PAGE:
Rural Affairs Minister Mairi Gougeon has promised to personally oversee the drafting of a new regulatory regime for aquaculture in Scotland.
Speaking at the opening of the Aquaculture UK trade show in Aviemore, in the Scottish Highlands, she announced that a Ministerial Aquaculture Strategy Forum will deliver the recommendations made by Professor Russell Griggs OBE in the first stage of the Scottish Government’s regulatory review of aquaculture.
The strategy forum, she said, will be responsible for ensuring equal progress of the government’s commitments to bring in reforms to a system that the independent Griggs Report described as “not fit for purpose”.
Gougeon added: “In order to make progress at pace to streamline the consenting system, I have instructed my officials to set up a small consenting task group to support the work of the forum.”
She also said that she had instructed her officials to extend the marine licence renewal period for finfish and shellfish farms from six to 25 years, bringing it in line with the Crown Estate Scotland Lease cycle.
The marine licence deals with navigational issues only, Gougeon stressed, and this change is meant to reduce the burden on both Marine Scotland and industry, without affecting environmental or other outcomes.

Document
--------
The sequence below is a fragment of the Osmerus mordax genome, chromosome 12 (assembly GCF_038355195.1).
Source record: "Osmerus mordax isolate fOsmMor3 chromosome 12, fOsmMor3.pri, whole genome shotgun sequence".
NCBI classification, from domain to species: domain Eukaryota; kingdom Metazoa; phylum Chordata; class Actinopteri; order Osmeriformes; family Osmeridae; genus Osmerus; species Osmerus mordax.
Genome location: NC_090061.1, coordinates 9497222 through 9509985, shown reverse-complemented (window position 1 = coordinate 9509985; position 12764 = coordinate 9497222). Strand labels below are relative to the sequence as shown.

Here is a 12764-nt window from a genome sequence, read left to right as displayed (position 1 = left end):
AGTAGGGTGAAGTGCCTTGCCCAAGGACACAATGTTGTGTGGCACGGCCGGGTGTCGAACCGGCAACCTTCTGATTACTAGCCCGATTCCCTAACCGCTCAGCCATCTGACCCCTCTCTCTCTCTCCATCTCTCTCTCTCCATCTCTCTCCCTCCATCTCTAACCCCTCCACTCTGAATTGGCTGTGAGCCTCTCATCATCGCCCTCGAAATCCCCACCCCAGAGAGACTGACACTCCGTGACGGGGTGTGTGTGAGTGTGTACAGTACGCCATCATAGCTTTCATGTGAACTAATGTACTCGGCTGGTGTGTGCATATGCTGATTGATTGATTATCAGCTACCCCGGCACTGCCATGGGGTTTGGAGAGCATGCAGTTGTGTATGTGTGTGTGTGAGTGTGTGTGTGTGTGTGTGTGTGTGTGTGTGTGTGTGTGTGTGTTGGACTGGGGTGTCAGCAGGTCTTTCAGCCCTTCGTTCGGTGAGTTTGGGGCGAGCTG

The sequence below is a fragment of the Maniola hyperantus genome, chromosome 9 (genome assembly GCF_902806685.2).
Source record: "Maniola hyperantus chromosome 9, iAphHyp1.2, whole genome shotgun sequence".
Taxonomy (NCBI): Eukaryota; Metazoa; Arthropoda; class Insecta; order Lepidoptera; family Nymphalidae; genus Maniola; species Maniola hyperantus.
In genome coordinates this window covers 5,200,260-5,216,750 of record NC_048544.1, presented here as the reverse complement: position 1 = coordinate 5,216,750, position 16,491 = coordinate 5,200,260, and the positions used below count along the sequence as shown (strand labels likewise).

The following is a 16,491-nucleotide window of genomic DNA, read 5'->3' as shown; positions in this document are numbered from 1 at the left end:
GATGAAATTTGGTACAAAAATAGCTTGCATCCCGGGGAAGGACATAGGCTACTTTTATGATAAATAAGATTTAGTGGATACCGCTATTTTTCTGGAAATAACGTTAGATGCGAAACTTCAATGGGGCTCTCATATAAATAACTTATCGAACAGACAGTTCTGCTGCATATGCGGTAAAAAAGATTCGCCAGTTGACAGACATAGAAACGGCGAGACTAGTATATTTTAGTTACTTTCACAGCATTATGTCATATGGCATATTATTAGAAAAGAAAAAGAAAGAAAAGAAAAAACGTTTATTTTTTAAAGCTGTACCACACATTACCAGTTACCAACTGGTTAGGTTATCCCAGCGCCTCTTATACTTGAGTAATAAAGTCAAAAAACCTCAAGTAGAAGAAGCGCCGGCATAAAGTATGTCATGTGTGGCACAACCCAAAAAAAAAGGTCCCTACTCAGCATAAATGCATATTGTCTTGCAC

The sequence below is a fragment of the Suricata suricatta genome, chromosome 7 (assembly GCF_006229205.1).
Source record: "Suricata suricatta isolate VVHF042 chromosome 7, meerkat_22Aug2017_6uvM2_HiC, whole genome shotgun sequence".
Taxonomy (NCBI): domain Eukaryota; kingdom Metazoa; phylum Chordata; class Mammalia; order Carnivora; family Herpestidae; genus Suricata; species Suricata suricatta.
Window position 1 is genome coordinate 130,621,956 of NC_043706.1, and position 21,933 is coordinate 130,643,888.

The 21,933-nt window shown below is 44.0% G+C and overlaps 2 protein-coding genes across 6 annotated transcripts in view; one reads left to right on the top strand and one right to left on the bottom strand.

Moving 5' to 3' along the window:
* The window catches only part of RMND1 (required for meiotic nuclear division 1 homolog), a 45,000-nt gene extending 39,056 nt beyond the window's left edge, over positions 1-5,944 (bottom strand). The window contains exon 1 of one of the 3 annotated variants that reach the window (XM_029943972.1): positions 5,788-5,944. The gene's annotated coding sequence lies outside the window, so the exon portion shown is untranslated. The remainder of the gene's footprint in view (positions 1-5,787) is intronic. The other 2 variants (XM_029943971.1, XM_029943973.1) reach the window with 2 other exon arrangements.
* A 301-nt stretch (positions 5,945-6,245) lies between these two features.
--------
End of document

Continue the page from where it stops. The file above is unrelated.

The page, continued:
Scottish Government’s Vision for Sustainable Aquaculture is set to be published by the end of the year. It is expected to have enhanced emphasis on environmental protection and community benefit at its core. The policy framework will embrace finfish, shellfish and seaweed aquaculture in Scotland
A Blue Economy Action Plan will be published later this year, setting out how the Blue Economy Vision will be delivered.
Also, the Scottish Science Advisory Council has also been asked to consider the scientific recommendations of the review to ensure changes to the sector support its sustainable development and tackle environmental challenges.
Referring to the Scottish Parliament Committee’s inquiries into salmon farming in Scotland, Gougeon said: “I think it is important to recognise the significant progress made since then through the salmon interactions working group and the recent SEPA sea lice risk assessment framework consultation for wild salmon.”
She said: “I am a champion for the aquaculture sector in Scotland – it is a significant contributor to our rural and island economies, providing well paid jobs in some of Scotland’s most fragile communities.
“The aquaculture sector is a vital part of our economy in Scotland.”
Tavish Scott, Chief Executive of Salmon Scotland, commented: “We are very pleased that the government recognises that the regulatory regime is not fit for purpose and that it must change.
“Mairi Gougeon’s personal commitment to chair a strategy forum is a very strong sign of her leadership on this, and government officials and regulators can be in no doubt as to the direction of travel.
“Professor Griggs recommended that a reformed regulatory framework should be delivered within 12 months and the strong message coming from Aviemore is that we must all work together to deliver this vision.”
He added: “The salmon sector in Scotland will work constructively with government and regulators to deliver efficient and effective outcomes across social, economic and environmental objectives, supporting thousands of rural jobs, generating millions of pounds for Scotland’s economy, and farming one of the most nutritious products that we can eat.”